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narrative explaining the assumptions used in determining the expected

forgiveness amount, the basis for those assumptions, alternative assumptions

considered, and why alternative assumptions were not used; any information

obtained from the borrower since the loan was disbursed that the lender used to

determine the expected forgiveness amount, which should include the same

documentation required to apply for loan forgiveness such as payroll tax filings,

cancelled checks, and other payment documentation; and any additional

information the Administrator may require to determine whether the expected

forgiveness amount is reasonable. The Administrator, in consultation with the

Secretary, determined that seven weeks is the minimum period of time necessary

for a lender to reasonably determine the expected forgiveness amount for a PPP

loan or pool of PPP loans, since the PPP is a new program and the likelihood that

many borrowers will be new clients of the lender. The expected forgiveness

amount may not exceed the total amount of principal on the PPP loan or pool of

loans. The Administrator will purchase the expected forgiveness amount of the

PPP loan(s) within 15 days of the date on which the Administrator receives a

complete report that demonstrates that the expected forgiveness amount is indeed

reasonable.

5. Additional Information

All loans guaranteed by the SBA pursuant to the CARES Act will be made consistent

with constitutional, statutory, and regulatory protections for religious liberty, including

the First Amendment to the Constitution, the Religious Freedom Restoration Act, 42

U.S.C. 2000bb-1 and bb-3, and SBA regulation at 13 C.F.R. 113.3-1h, which provides:

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“Nothing in [SBA nondiscrimination regulations] shall apply to a religious corporation,

association, educational institution or society with respect to the membership or the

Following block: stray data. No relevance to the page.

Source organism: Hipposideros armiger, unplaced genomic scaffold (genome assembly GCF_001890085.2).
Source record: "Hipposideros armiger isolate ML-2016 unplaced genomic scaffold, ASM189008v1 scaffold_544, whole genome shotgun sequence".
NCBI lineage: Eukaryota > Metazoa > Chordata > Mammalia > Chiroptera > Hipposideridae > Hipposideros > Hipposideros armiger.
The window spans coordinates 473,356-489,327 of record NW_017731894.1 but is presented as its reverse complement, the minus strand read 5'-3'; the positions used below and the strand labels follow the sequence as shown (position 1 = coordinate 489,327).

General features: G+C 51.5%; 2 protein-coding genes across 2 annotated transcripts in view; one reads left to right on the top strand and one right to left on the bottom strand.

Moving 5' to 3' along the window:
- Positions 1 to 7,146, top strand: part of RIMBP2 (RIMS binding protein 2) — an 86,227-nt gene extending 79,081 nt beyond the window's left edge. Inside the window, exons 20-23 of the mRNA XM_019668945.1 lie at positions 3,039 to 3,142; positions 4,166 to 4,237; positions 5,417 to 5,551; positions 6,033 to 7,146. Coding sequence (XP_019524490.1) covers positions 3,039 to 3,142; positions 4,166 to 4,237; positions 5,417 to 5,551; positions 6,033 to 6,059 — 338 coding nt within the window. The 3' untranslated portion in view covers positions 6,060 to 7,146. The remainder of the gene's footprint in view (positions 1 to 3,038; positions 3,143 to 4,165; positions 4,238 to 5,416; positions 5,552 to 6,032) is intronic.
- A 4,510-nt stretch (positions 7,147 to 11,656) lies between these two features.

employment of individuals of a particular religion to perform work connected with the

carrying on by such corporation, association, educational institution or society of its

religious activities.” SBA intends to promptly issue additional guidance with regard to

religious liberty protections under this program.

SBA may provide further guidance, if needed, through SBA notices and a program

guide which will be posted on SBA’s website at www.sba.gov.

Questions on the Paycheck Protection Program 7(a) Loans may be directed to the

Lender Relations Specialist in the local SBA Field Office. The local SBA Field Office

may be found at https://www.sba.gov/tools/local-assistance/districtoffices.

Compliance with Executive Orders 12866, 12988, 13132, and 13771, the Paperwork

Reduction Act (44 U.S.C. Ch. 35), and the Regulatory Flexibility Act (5 U.S.C. 601612).

EO 12866 and EO 13563

This interim final rule is economically significant for the purposes of Executive

Orders 12866 and 13563. SBA, however, is proceeding under the emergency provision at

Executive Order 12866 Section 6(a)(3)(D) based on the need to move expeditiously to

mitigate the current economic conditions arising from the COVID–19 emergency. This

rule’s designation under Executive Order 13771 will be informed by public comment.

This rule is necessary to implement Sections 1102 and 1106 of the CARES Act in

order to provide economic relief to small businesses nationwide adversely impacted

under the COVID-19 Emergency Declaration. We anticipate that this rule will result in

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substantial benefits to small businesses, their employees, and the communities they

serve. However, we lack data to estimate the effects of this rule.

Executive Order 12988

SBA has drafted this rule, to the extent practicable, in accordance with the standards

set forth in section 3(a) and 3(b)(2) of Executive Order 12988, to minimize litigation,

eliminate ambiguity, and reduce burden. The rule has no preemptive or retroactive effect.